The company was then available at a market cap of less than Rs. 1500 crores, had 600 crores cash and advances, had a decent order book and paid decent dividends. Mr. Damani bet big on the company, but he did not back up the truck on this investment. He feels that his middle class mentality is what defines him. Mr. Damani feels that the trouble with investors backing up the truck is that the outcome is uncertain. He does not want to take undue risks. He is ok with not having great returns on his core investments as long as he does not suffer a huge loss.
Mr. Damani lost good money in MTNL. He considers it a graveyard for value investors. Mr. Damani bought this company in the middle of the Telecom boom. The company’s business kept deteriorating and technology advancement and the private sector ultimately killed them.
His key learning from some of his big hits and misses has been the importance of having independent thought. He feels that to be great in stock markets, one has to find and pave his/her own path. We cannot piggybank on other people’s thoughts and convictions. He has learned from many misses that opportunity cost on investments is a big factor for an investor.
Mr. Damani likes to read a lot. When buying the company, he sees the market cap of the company and sees how the market is valuing it. Then he sees if he would buy the entire company at that market cap. He has a certain market cap up to which he can analyze companies. His core strength is finding and analyzing companies below Rs. 5000 crores. He feels that when he is more bullish on the company than the management, he is getting a great bargain. He also sees how the company can perform in the next 10 years. He focuses on market share and also converts the numbers in dollars to compare with global peers. He feels that there are companies whose advertising budget is above Rs. 4000+ crores. If you can get a company which is a dominant player in its space and has a low market cap or an enterprise value, even lower than a listed company whose advertising budget is around Rs. 4000+ crores, and you understand the business, it can be a steal deal at times. Most times, if people are disagreeing with your thesis, then it means that you are on to something.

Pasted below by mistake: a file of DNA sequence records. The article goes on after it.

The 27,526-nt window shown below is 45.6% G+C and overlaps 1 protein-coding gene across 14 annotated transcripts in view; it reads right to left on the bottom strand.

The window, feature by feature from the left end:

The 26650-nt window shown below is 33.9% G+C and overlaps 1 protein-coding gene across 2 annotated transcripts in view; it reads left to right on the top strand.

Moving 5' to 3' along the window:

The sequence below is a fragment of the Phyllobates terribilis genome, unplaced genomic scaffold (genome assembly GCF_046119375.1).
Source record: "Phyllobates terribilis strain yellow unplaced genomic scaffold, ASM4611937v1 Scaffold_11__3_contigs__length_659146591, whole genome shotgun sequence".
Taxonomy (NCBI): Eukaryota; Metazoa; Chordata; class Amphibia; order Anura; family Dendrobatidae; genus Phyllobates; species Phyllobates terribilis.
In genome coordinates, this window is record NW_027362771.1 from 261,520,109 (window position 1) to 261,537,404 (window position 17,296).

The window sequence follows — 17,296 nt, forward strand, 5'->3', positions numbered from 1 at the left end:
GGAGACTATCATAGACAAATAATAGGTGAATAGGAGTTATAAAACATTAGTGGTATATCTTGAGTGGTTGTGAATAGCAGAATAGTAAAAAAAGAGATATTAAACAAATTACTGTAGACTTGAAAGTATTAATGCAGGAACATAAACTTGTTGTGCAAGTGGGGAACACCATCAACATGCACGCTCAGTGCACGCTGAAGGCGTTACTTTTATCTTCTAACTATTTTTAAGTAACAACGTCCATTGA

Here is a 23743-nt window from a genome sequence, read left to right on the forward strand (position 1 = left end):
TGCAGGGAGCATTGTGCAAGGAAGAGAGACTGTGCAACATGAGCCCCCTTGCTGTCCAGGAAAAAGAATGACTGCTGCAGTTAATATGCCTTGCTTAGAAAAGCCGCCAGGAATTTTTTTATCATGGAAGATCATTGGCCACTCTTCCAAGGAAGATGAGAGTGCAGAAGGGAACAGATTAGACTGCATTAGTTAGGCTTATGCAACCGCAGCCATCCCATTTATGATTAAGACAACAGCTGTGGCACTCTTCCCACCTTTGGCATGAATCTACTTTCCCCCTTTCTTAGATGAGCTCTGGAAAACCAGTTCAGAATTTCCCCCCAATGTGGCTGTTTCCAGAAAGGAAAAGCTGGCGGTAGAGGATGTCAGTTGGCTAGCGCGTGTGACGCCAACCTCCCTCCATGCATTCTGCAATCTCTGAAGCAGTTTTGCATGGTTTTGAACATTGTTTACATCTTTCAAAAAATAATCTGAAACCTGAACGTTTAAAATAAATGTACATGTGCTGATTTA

Then there are companies that you can buy and hold forever. For these companies, the opportunity size is too great or the terminal value is undefined. If it is evident that a company can grow at 30-35% every year, then it will never be available for cheap to investors.
Normally, he is tracking close to 20+ companies. During bear markets, he is tracking more companies. He only sees the quarterly earnings of the companies that make up the largest chunk of his portfolio. If he has invested in a volatile company, then also he looks at the quarterly earnings. Mr. Damani feels that the gold standard in reading annual reports is reading three annual reports everyday. He is not able to do it and reads two ARs per week. He also reads the annual reports of international companies. He tries to meet one management per month. He feels that the hunger of the management, the passion for building the business, the level of skin in the game, past track record, body language all play a role in judging them.